Even the “Gipper” and most beloved conservative (President Ronald Reagan) raised taxes!

Who on the conservative or Tea Party side will be courageous enough to show some or any of the sense and sensibility of George “Poppy” Bush? 

Happy Gswede Sunday!
Another George (aka Gswede) enjoying the Good Life in Sardinia, Itlay - June 2011

Sweden’s Strong Economy

The overarching lesson the Swedes offer is this: When you have a financial crisis, and Sweden had a nasty one in the early 1990s, learn from it. Don’t simply muddle through and hope that growth will eventually return. Rather, address the underlying causes of the crisis to create an economic and financial system that will be more resilient when bad times return.

I’ve been singing the praises of the Swedish Economy (and some of our great benefits) for years although it’s not easy to explain to those who don’t live here. The quote above begins to clarify why Sweden has risen above the global financial abyss.

Without waxing poetic, I will let two articles speak for themselves. They will provide some insight about how socialism benefits those in Sweden with children along with some facts about our strong economy.

1) My article on parental leave. I had 5 months off from work TWICE – once with each of my children! The link:

2) The Washington Post online article titled “5 economic lessons from Sweden – The Rock Star of the Recovery.” The lessons are below. To read the full story, click on the link above.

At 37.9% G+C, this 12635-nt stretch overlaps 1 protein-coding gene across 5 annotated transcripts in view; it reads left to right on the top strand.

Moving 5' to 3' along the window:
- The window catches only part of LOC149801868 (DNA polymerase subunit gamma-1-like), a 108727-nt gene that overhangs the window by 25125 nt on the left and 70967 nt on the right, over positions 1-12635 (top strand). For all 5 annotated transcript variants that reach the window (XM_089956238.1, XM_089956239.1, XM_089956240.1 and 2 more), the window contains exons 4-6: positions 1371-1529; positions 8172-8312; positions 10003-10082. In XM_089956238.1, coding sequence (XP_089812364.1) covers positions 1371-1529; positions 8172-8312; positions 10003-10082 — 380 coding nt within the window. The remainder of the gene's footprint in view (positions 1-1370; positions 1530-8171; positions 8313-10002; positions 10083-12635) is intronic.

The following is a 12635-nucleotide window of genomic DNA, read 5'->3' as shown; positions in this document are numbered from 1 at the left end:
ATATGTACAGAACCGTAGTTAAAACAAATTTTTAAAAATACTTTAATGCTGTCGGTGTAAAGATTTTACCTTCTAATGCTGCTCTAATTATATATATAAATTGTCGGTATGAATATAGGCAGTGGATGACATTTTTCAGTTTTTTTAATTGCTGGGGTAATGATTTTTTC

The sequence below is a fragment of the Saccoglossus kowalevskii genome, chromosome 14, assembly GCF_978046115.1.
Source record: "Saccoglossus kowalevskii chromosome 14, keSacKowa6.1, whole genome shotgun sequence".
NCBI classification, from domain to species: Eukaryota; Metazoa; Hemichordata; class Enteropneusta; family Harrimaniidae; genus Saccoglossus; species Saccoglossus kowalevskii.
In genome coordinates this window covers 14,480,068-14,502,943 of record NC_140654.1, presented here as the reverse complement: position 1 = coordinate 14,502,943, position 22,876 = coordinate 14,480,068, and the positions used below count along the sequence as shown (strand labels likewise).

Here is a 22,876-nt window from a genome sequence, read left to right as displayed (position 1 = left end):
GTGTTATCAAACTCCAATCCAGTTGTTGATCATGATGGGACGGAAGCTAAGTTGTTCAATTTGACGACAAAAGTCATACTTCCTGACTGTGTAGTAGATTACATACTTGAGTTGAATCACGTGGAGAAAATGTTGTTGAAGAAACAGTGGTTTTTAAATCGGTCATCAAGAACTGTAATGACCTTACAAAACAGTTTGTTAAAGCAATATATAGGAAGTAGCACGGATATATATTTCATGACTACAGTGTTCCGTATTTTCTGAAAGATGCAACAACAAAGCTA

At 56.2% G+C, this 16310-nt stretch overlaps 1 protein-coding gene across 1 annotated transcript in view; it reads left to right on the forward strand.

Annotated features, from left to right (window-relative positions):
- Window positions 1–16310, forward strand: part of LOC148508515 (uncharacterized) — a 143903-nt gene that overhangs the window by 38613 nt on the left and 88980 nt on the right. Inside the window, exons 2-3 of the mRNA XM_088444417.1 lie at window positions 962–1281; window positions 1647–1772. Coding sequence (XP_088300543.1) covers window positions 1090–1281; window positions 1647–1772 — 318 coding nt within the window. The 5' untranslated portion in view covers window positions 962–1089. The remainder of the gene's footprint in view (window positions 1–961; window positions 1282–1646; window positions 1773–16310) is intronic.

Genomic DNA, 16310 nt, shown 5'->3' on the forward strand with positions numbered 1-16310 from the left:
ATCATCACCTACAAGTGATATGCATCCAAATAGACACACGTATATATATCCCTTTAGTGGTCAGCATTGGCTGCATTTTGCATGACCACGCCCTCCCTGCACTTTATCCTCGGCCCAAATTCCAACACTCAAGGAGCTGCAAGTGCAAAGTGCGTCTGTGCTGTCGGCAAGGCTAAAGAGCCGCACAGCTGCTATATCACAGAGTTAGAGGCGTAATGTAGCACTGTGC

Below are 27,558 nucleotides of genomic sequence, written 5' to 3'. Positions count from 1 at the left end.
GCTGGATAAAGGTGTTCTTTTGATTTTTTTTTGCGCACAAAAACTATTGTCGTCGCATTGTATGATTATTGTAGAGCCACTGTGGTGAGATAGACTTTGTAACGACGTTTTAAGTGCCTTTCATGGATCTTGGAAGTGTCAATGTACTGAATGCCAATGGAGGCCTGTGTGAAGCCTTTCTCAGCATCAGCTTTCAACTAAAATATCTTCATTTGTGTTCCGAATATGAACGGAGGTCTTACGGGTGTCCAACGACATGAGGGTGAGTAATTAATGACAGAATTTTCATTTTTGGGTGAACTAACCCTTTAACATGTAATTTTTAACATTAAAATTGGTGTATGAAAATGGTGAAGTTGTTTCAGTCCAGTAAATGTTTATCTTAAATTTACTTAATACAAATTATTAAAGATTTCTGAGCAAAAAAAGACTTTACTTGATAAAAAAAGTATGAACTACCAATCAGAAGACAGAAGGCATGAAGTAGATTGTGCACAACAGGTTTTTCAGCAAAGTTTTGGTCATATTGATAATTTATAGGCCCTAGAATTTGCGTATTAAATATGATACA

1. Keep your fiscal house in order when times are good, so you will have more room to maneuver when things are bad.
  1. Fiscal stimulus can be more effective when it is automatic.
  1. Use monetary policy aggressively.
  1. Keep the value of your currency flexible.
  1. Bankers will always make blunders; just make sure they don’t doom the economy.
It’s important to remember that despite having a great economy, not everyone is reaping the benefits, including some immigrants I know. A quote from one:

36 year old Immigrant from USA living in Stockholm:

“Amazing how stable the economy is yet I know so many people who aren't employed or simply partially employed.. wait they're not Swedes.  Nevermind.”

It’s never paradise for everyone in a country although most people in this country have a VERY good life – something I hope they are grateful for.

I’m grateful.

Happy Gswede Sunday!

The Swedish Flag